From the very first episode, Breaking Bad showed us what kind of show it would be: A show that appreciates breakfast. Walter, Skyler, and Walt Jr. sit down at their dining room table in the pilot with plates full of eggs and toast in front of them. And then they eat.
This shouldn’t be anything special, but on TV, it is. So often, perfectly good breakfasts are left untouched, or a character takes one bite and then they’re off. Tell me, reader, would you really look at a plate of steaming hot waffles that your parent so thoughtfully made for you, take one lousy bite out of them, and then leave? No. (Unless you’re not a breakfast person, in which case, you’re excused.)
Trophy Wife is, sadly, guilty. In “The Breakup,” when Kate and her friend Meg are horribly hungover, Warren takes the opportunity to playfully gross them out. “Do you guys want my eggs? They’re super runny,” he offers as he lifts up a piece of the egg with his fork. Kate and Meg gag, and his dad takes away Warren’s plate. “Why don’t we get something on the way to school?” he says. Why don’t we get something on the way. He just took away a plate full of food from his son and is now saying Why don’t we get something on the way. Insanity.
Back in Gossip Girl‘s day, breakfast scenes were commonplace, especially at the lavish Van Der Woodsen residence. Spreads usually included crepes, eggs, yogurt parfaits, sticky buns, tarts, Bloody Mary pitchers — you know, just your basic, everyday breakfast. The spread itself thematically makes sense, because the Van Der Woodsens are wealthy and all about that fancy, excessive lifestyle. But that doesn’t make it any better that they barely touch any of the food on the table. If you’re going to have every breakfast food on the planet prepared for you, it’s probably proper etiquette to eat at least some of it. And aren’t the rich and famous supposed to be into etiquette?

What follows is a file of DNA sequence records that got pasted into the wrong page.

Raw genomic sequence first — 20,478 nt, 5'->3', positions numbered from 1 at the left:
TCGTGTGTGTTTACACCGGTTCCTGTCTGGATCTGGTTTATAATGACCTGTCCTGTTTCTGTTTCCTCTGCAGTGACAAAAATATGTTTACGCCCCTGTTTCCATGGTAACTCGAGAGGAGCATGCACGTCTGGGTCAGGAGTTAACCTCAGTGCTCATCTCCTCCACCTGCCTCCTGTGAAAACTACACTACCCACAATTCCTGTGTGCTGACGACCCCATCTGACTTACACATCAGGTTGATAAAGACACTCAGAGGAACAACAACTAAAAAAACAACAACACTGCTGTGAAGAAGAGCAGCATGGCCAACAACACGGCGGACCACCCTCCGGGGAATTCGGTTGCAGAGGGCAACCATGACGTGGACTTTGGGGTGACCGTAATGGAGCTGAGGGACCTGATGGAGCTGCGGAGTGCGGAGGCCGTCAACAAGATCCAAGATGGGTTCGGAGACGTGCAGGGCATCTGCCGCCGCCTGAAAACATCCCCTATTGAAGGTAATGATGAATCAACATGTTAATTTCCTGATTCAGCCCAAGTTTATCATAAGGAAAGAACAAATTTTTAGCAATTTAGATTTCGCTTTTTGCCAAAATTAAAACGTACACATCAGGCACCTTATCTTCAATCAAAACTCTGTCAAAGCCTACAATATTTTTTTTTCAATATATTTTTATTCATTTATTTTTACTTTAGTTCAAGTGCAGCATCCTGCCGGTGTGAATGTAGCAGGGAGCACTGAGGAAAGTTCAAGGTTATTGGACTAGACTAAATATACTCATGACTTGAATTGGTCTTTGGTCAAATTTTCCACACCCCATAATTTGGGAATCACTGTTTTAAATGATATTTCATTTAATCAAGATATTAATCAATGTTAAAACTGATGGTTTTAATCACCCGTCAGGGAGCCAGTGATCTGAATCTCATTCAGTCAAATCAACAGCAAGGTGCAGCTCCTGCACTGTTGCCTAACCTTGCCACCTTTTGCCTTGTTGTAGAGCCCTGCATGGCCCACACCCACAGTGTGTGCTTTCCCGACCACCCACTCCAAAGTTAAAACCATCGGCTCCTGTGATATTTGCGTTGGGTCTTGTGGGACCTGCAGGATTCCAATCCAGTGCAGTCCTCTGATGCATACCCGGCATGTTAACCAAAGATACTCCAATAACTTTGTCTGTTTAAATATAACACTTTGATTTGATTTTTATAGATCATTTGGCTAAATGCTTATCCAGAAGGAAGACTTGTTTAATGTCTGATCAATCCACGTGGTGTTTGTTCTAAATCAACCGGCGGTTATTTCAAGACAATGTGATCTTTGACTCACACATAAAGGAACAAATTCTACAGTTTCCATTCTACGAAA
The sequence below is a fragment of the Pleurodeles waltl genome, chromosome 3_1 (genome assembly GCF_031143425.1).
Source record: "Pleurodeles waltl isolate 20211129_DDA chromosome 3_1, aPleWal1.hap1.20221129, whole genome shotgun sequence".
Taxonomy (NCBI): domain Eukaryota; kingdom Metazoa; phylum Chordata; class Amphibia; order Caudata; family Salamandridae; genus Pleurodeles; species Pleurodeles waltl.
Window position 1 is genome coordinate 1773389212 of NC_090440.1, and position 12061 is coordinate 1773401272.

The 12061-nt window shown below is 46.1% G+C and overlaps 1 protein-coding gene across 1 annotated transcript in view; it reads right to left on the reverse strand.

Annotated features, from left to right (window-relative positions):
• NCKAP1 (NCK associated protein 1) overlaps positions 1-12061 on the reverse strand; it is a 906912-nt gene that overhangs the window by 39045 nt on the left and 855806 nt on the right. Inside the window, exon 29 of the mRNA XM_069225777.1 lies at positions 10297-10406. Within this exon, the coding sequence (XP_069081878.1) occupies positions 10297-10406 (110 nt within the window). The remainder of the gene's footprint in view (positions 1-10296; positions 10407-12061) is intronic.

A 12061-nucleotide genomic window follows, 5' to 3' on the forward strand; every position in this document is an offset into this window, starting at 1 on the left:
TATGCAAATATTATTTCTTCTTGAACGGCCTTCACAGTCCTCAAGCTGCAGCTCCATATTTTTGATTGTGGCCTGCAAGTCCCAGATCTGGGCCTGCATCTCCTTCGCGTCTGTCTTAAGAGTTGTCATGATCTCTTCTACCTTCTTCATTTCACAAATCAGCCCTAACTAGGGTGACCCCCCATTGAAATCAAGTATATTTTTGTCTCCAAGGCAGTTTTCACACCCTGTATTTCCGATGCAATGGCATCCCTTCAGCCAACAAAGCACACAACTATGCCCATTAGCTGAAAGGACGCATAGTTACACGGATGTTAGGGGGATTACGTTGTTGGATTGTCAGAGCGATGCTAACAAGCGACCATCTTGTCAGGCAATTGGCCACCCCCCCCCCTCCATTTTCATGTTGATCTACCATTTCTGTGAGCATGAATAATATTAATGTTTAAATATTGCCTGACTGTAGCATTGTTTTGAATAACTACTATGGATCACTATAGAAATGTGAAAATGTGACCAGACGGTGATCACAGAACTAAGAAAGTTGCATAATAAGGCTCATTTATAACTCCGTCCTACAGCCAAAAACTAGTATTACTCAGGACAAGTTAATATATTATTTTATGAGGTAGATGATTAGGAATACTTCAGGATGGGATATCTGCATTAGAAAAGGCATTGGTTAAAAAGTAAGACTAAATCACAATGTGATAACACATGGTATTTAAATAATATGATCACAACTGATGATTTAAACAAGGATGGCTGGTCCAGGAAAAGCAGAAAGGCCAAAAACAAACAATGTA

It’s not just the Van Der Woodsen household that wastes perfectly good breakfast food on Gossip Girl though. In a season 6 episode, Serena and her boyfriend Steven sit at his dining room table with stacks of pancakes in front of them. Does Steven so much as look at them? No, he finishes a conversation with Serena, picks up his briefcase, and leaves. As if he is too good for those pancakes! No wonder Serena ended up with Dan.
Then there’s Modern Family. On this season’s “First Days” episode, Phil prepares a hearty breakfast for his kids complete with pancakes, eggs, and bacon. His kids are living the dream. But Luke and Alex sit at the kitchen’s bar with their plates just sitting in front of them. Alex glares at a textbook as her plate of food gets cold nearby, and Luke doesn’t even pretend to have a distraction: His hands are utensil-free, his pancakes sad and alone.
I get why breakfast scenes exist. They show a bit of normalcy, they show us that hey, these families are on TV but they have routines just like you. And I get that it doesn’t actually matter to the narrative whether the characters eat their breakfast. It’s a TV show, after all! But I love breakfast. I may even be at a Leslie Knope/Ron Swanson level of breakfast-loving. (By the way, Parks and Rec, A+ on your breakfast scenes.) So it hurts my soul to see these great meals go unappreciated, especially as I sit in my bed eating instant oatmeal for breakfast.
Maybe the people of the TV world are just a whole bunch of anti-breakfast people. Maybe one day I’ll accept that and stop giving the abandoned scrambled eggs on the screen my sympathy eyes. Or maybe I’ll continue pushing the No Breakfast Left Behind agenda, forever wondering how anyone could even dream of leaving a homemade piece of French toast uneaten.